Comparative effectiveness in multiple sclerosis: A methodological comparison

Izanne Roos, Ibrahima Diouf, Sifat Sharmin, Dana Horakova, Eva Kubala Havrdova, Francesco Patti, Vahid Shaygannejad, Serkan Ozakbas, Guillermo Izquierdo, Sara Eichau, Marco Onofrj, Alessandra Lugaresi, Raed Alroughani, Alexandre Prat, Marc Girard, Pierre Duquette, Murat Terzi, Cavit Boz, Francois Grand’Maison, Patrizia SolaDiana Ferraro, Pierre Grammond, Recai Turkoglu, Katherine Buzzard, Olga Skibina, Bassem Yamou, Ayse Altintas, Oliver Gerlach, Vincent van Pesch, Yolanda Blanco, Davide Maimone, Jeannette Lechner-Scott, Roberto Bergamaschi, Rana Karabudak, Chris McGuigan, Elisabetta Cartechini, Michael Barnett, Stella Hughes, Maria José Sa, Claudio Solaro, Cristina Ramo-Tello, Suzanne Hodgkinson, Daniele Spitaleri, Aysun Soysal, Thor Petersen, Franco Granella, Koen de Gans, Pamela McCombe, Radek Ampapa, Bart Van Wijmeersch, Anneke van der Walt, Helmut Butzkueven, Julie Prevost, Jose Luis Sanchez-Menoyo, Guy Laureys, Riadh Gouider, Tamara Castillo-Triviño, Orla Gray, Eduardo Aguera-Morales, Abdullah Al-Asmi, Cameron Shaw, Norma Deri, Talal Al-Harbi, Yara Fragoso, Tunde Csepany, Angel Perez Sempere, Irene Trevino-Frenk, Jan Schepel, Fraser Moore, Charles Malpas, Tomas Kalincik, on behalf of the MSBase Study Group

Research output: Contribution to journalArticleResearchpeer-review

1 Citation (Scopus)


Background: In the absence of evidence from randomised controlled trials, observational data can be used to emulate clinical trials and guide clinical decisions. Observational studies are, however, susceptible to confounding and bias. Among the used techniques to reduce indication bias are propensity score matching and marginal structural models. Objective: To use the comparative effectiveness of fingolimod vs natalizumab to compare the results obtained with propensity score matching and marginal structural models. Methods: Patients with clinically isolated syndrome or relapsing remitting MS who were treated with either fingolimod or natalizumab were identified in the MSBase registry. Patients were propensity score matched, and inverse probability of treatment weighted at six monthly intervals, using the following variables: age, sex, disability, MS duration, MS course, prior relapses, and prior therapies. Studied outcomes were cumulative hazard of relapse, disability accumulation, and disability improvement. Results: 4608 patients (1659 natalizumab, 2949 fingolimod) fulfilled inclusion criteria, and were propensity score matched or repeatedly reweighed with marginal structural models. Natalizumab treatment was associated with a lower probability of relapse (PS matching: HR 0.67 [95% CI 0.62-0.80]; marginal structural model: 0.71 [0.62-0.80]), and higher probability of disability improvement (PS matching: 1.21 [1.02 -1.43]; marginal structural model 1.43 1.19 -1.72]). There was no evidence of a difference in the magnitude of effect between the two methods. Conclusions: The relative effectiveness of two therapies can be efficiently compared by either marginal structural models or propensity score matching when applied in clearly defined clinical contexts and in sufficiently powered cohorts.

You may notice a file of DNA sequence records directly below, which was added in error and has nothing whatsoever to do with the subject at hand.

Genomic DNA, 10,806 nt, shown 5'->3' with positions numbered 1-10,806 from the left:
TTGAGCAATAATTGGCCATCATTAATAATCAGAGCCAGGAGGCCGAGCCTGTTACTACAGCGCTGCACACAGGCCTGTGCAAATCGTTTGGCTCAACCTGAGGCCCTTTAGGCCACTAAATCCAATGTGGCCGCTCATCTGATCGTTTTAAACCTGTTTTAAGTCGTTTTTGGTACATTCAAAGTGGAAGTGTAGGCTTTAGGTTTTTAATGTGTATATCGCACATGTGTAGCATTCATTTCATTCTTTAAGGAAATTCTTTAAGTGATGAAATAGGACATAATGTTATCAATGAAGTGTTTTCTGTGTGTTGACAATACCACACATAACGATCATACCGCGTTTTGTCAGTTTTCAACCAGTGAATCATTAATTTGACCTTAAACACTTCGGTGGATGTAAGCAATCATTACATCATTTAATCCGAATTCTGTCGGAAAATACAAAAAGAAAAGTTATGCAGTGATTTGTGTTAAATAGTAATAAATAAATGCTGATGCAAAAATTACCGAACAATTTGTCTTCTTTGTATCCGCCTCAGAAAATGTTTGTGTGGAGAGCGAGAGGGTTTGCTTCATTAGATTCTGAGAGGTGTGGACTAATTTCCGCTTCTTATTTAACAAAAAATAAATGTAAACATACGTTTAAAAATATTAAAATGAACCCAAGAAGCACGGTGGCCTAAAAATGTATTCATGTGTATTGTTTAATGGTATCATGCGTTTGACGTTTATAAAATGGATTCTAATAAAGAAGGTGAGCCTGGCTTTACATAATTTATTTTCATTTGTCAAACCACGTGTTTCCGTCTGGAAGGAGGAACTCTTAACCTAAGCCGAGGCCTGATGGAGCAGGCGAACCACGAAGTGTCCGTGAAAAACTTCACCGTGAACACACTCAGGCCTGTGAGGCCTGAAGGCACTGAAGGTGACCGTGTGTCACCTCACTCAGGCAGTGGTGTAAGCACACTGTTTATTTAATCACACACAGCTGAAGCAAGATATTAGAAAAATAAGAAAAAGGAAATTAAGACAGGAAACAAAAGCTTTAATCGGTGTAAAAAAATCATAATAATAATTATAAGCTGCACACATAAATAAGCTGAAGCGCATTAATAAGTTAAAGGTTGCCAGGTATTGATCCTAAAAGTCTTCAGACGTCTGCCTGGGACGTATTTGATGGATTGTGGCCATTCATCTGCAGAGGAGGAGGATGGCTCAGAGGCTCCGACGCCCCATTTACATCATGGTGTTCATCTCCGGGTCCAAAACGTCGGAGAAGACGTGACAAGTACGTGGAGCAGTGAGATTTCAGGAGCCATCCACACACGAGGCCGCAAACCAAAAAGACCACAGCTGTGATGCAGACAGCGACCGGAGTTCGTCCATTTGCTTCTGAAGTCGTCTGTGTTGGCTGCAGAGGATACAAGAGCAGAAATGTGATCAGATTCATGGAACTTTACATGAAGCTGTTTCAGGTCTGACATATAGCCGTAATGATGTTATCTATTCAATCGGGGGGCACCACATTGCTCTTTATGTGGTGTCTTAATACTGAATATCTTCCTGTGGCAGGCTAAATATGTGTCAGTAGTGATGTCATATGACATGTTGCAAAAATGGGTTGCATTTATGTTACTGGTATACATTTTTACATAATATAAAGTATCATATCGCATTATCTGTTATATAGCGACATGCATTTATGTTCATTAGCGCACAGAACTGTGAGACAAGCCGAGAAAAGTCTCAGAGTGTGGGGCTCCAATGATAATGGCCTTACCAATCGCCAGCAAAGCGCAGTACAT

Original languageEnglish
Pages (from-to)326–332
Number of pages7
JournalMultiple Sclerosis Journal
Issue number3
Publication statusPublished - Mar 2023


  • causal inference
  • multiple sclerosis
  • Observational

Cite this